It could be said that the choice of a college in which for the student is an emotional one and how to fund it is less so. For the parent it is the opposite, the paying for college brings about quite a bit of emotion (i.e. concerns on how to pay for this an retirement, guilt for not saving more, etc) and less emotion on the selection of the institution. This is of course an oversimplification since both parents and students use a combination of logic and emotion when making decisions when it comes to college. Communication for this process is important so don't delay and consider making it a formal 'talk', one in which is put on the calendar and make it a regular meeting. This allows the student to see that it is a very important topic and that you consider their input vital in the process. This ensures that the student doesn't feel like it's like the time you told them they couldn't go somewhere for a particular reason and no discussion was needed. Instead, this is a process that you are working on together. You still have the final say over your finances but a good decision is one that all parties are in agreement.

A good way to start the conversation with your student is to simply ask what they expect to get out of college. Have they thought about a career and does the school offer a good degree that will point them in the right direction for this career? Does the career fit with their personality and interests? Consider including in the discussion the idea of going to a local community college. This could especially be a good move if the student does not yet have a direction that they want to go in. If they have a college or a few in mind, ask them why they appeal to them. At this time, you may want to suggest they cast a wider net and consider other colleges. This may help them better know through their research that their 1st or 2nd choice colleges are definitely the right ones. The other benefit is that it may help lower the cost on their selection since having competing offers from some of these institutions when and if you try to appeal the amount of aid they will give.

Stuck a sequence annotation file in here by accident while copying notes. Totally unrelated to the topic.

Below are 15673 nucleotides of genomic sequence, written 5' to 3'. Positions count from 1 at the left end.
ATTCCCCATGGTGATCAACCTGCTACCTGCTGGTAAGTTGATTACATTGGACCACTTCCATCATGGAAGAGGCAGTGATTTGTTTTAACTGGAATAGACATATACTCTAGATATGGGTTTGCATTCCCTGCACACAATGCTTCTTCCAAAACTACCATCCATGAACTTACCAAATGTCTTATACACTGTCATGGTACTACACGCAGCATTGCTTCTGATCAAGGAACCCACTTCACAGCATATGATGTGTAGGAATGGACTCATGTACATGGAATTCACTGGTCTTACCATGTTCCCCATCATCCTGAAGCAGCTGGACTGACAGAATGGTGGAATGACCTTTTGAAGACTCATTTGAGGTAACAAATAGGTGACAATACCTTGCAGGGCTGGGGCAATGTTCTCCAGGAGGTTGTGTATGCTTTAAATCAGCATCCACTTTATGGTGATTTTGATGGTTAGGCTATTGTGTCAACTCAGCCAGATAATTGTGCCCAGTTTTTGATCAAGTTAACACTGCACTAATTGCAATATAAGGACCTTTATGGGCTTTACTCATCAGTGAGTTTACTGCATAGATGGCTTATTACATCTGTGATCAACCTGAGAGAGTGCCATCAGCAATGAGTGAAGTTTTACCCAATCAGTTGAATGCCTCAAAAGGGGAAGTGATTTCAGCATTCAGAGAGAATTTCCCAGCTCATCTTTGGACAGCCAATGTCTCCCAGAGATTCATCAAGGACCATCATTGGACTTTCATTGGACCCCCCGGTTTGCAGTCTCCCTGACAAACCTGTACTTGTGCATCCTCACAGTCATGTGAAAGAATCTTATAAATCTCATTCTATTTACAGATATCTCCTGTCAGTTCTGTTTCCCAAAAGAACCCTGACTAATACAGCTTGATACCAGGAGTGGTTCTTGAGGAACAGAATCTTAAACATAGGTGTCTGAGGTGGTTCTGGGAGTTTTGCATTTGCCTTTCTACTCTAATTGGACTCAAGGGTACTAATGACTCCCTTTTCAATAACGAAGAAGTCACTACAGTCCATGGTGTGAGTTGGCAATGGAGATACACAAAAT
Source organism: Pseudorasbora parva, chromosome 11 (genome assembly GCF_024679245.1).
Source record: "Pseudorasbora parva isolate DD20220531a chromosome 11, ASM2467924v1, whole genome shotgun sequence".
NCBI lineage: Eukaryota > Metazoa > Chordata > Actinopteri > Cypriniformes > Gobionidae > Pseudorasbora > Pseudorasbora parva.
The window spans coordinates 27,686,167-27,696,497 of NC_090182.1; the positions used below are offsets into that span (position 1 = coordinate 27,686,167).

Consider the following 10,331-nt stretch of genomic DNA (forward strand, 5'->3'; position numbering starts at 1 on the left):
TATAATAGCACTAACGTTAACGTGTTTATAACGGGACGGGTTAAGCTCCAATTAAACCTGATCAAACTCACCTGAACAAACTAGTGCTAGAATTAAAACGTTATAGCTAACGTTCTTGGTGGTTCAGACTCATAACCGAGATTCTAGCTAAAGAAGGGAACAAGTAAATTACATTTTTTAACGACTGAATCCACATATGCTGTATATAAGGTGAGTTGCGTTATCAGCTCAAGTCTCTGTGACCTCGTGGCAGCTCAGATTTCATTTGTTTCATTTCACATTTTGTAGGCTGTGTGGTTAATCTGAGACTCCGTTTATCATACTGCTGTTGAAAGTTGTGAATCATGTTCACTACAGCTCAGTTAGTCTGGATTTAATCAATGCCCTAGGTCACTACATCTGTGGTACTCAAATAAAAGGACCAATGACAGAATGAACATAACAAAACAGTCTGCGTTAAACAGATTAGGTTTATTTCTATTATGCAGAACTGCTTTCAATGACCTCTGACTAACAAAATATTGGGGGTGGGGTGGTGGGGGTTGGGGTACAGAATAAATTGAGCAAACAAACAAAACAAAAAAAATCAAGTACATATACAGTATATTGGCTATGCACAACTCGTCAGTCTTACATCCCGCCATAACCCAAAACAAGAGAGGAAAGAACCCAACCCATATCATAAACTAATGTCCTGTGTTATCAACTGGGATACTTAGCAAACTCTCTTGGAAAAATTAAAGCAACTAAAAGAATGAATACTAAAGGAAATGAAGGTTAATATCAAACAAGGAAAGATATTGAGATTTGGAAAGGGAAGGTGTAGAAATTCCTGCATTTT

Discuss what your and the student's expectations are when it comes to how much the student has 'skin in the game'. Will it include part time or summer work for income. Will it include student loans, if so how much? This is where you can request the student to fill out a budget for the time during school and one once he graduates. Be sure to include student loan payments as possibilities. You can bring up that the need for student debt may be higher if they attend one college over another. Be sure to take this opportunity to make sure they know how loans work, how much their payments may be etc. You can also make a stipulation that any college expenses after four years are their responsibility or at least some consequence so they know they need to be a good student while in college.

This may also be a good time to mention that you also have to plan for their brother or sister if they have them. You can let them know that you want to help them get to the college that is best for them but the reality is that the amount of money spent for one student may adversely affect their brothers or sisters who also intend to go to college and require resources as well.

Never forget that while discussion about the finances around this may at times feel stressful, you can pause and remember to see this process as an opportunity to strengthen the relationship with one another. The student is heading into a time in which they will be more independent. While understanding this, parents want their child to know that they are there for them. Ideally, they want to be someone the student can talk things over with not just for today but for the future as well. The student and parent can come out of this with the beginning of a more 'adult' relationship that can pay emotional as well as financial dividends for quite some time.